Here is another example of the correct use of p values. Two competing labs are pursuing the same type of research in a well established experimental paradigm. The two labs independently have the same idea for an identical experiment design, and the researchers go about collecting data. In one lab, they intend to collect data for a week, and they happen to get N=30. In the other lab, they intend to stop data collection when N=30. Moreover, by chance, the data in the two labs happen to be identical. (That's not so far fetched; e.g., perhaps the data are binary choices for each subject, and so the data can be summarized as the number of "heads" out of N subjects.) The two labs compute p values for their identical data sets. The two p values are different because the data were collected with different stopping intentions; in fact p<.05 for one lab but p>.05 for the other lab. Which lab got "significant" data?
The problem is that the data bear no signature of the stopping intention of the researcher. Indeed, researchers go out of their way to make sure that the data are not influenced by their stopping intention. Each datum collected is supposed to be completely insulated from any data collected before or after. The last datum collected has no trace that it was the last or the first or any position in between.
Not only is the intention opaque to the data, it's often opaque to the researcher. Collaborators on a project might have differing sampling intentions (as in the example of the director and assistant, above). Or the sampling intention might change midway through data collection. ("Let's collect N=100." Then on Friday afternoon, "Well, we've got N=94, that's good enough.") Or, as often happens, some subjects have to be deleted from the data set because of procedural errors or failure to respond, despite the data-collector's intention about sample size or stopping time. These are all very realistic sampling procedures, and we tolerate them because we know that the data are completely unaffected by the intention of the researcher.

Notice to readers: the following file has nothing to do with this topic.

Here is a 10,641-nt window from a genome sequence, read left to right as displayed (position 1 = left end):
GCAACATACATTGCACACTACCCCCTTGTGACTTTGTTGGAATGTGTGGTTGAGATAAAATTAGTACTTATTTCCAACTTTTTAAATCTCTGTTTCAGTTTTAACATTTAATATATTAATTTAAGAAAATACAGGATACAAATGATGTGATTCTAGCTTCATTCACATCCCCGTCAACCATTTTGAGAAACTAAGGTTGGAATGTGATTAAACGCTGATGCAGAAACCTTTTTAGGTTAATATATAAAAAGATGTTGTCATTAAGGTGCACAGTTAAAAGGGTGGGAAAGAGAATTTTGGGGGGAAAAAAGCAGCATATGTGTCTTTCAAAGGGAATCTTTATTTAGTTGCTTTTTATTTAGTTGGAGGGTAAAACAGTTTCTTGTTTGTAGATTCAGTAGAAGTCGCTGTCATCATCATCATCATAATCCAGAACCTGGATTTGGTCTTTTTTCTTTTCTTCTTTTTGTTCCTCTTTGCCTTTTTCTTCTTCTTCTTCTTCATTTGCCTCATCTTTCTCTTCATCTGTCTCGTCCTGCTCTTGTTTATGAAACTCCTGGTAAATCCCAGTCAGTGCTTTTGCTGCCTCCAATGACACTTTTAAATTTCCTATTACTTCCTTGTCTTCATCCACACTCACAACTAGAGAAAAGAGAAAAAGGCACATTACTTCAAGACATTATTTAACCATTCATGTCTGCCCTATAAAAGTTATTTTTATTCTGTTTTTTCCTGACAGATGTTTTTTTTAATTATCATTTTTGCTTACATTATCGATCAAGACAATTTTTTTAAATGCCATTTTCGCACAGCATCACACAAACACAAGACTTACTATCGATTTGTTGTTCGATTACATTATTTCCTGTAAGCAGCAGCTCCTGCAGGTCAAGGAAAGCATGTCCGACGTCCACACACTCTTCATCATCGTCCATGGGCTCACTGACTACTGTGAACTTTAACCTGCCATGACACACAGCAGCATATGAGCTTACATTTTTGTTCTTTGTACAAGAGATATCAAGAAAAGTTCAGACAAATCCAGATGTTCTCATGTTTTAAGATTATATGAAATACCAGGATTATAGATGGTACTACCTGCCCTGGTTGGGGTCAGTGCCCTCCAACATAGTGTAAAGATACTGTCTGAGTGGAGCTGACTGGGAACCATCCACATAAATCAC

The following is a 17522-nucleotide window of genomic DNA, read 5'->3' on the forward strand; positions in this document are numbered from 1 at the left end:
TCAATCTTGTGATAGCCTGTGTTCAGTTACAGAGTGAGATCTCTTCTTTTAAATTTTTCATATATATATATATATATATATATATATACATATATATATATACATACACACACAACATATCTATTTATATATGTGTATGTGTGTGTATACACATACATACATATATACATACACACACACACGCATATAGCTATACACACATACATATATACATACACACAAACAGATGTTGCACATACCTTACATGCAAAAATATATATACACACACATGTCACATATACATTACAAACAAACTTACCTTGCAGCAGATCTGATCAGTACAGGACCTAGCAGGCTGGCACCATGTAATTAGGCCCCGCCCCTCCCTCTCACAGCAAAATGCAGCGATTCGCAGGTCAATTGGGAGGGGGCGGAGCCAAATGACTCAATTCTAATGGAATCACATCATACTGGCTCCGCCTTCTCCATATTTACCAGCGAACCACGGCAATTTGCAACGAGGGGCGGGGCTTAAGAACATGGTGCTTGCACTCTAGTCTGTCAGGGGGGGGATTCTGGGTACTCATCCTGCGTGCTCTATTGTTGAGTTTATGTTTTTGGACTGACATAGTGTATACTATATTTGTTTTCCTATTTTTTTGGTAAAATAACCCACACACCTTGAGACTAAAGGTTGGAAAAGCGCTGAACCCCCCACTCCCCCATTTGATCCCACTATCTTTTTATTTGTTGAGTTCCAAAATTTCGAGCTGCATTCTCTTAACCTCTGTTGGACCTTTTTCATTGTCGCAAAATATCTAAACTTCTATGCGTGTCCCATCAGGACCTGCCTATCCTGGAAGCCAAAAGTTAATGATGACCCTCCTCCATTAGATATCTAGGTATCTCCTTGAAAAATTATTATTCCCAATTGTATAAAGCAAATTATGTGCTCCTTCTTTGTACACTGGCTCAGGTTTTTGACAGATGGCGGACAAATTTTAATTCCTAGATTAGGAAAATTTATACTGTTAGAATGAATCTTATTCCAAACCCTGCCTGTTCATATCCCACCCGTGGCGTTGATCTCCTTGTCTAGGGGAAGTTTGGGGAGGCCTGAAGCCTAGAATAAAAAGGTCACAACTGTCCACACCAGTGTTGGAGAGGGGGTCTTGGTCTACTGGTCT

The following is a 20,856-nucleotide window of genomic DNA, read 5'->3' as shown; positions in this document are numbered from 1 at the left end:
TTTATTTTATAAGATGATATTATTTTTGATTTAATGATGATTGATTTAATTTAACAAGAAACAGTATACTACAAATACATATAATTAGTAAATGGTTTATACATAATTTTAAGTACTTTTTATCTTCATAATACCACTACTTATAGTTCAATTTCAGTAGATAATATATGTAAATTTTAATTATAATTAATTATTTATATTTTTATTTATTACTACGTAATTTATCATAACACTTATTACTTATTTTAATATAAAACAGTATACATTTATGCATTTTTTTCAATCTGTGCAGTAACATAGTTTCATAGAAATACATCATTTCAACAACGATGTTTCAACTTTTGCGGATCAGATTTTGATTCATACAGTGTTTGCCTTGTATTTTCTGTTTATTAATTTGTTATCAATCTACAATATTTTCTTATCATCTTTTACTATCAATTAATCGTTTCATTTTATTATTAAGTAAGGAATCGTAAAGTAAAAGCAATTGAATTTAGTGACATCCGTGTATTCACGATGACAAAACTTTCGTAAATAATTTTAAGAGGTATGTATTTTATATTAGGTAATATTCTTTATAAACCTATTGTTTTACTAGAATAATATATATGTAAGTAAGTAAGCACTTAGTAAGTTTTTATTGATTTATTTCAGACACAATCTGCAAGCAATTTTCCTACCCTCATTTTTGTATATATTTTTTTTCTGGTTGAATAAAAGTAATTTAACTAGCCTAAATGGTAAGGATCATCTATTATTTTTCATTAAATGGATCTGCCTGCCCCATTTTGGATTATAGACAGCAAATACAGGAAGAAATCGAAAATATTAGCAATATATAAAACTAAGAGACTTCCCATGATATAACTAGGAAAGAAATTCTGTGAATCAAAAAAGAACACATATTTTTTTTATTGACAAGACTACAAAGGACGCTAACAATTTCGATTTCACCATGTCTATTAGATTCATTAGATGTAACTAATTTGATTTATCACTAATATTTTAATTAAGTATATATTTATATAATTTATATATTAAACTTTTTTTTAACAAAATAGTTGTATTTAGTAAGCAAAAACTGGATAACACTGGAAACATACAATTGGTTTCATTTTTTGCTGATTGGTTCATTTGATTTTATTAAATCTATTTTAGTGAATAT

Therefore it's strange that the interpretation of the data in terms of p values should depend crucially on something that has no impact on the data, namely, the stopping intention. But, the correct calculation of p values does depend on the stopping intention.
So, what should be done about this problem? Given the examples above, it seems clear that we should treat p values as inherently ill-defined because they depend on intentions that are irrelevant to the data.
But here is the #1 recommendation from the new article in Psychological Science:
Requirements for authors: ...Presumably this requirement is declared so that researchers can use the stopping rule to calculate the true and correct p value, determined appropriately for the idiosyncratic intentions of the researchers. Here's a plausible example. "We decided to collect 100 observations, but by Friday we had 94 and figured that was close enough, so we stopped, and then had to delete 5 subjects because of later-discovered transcription errors. A post-experiment inquisition of the lab team revealed that one of our assistants was covertly intending to quit the job on Monday, which would have limited our data collection if we had not decided to stop on Friday. Therefore, running a large Monte Carlo simulation that incorporated the estimated recruitment rate of subjects during the week, and the estimated probability of deciding to stop on Friday for different values of N achieved on Friday, and the estimated probability of transcription errors, and the probability of an assistant quitting on Monday, we determined that p=..."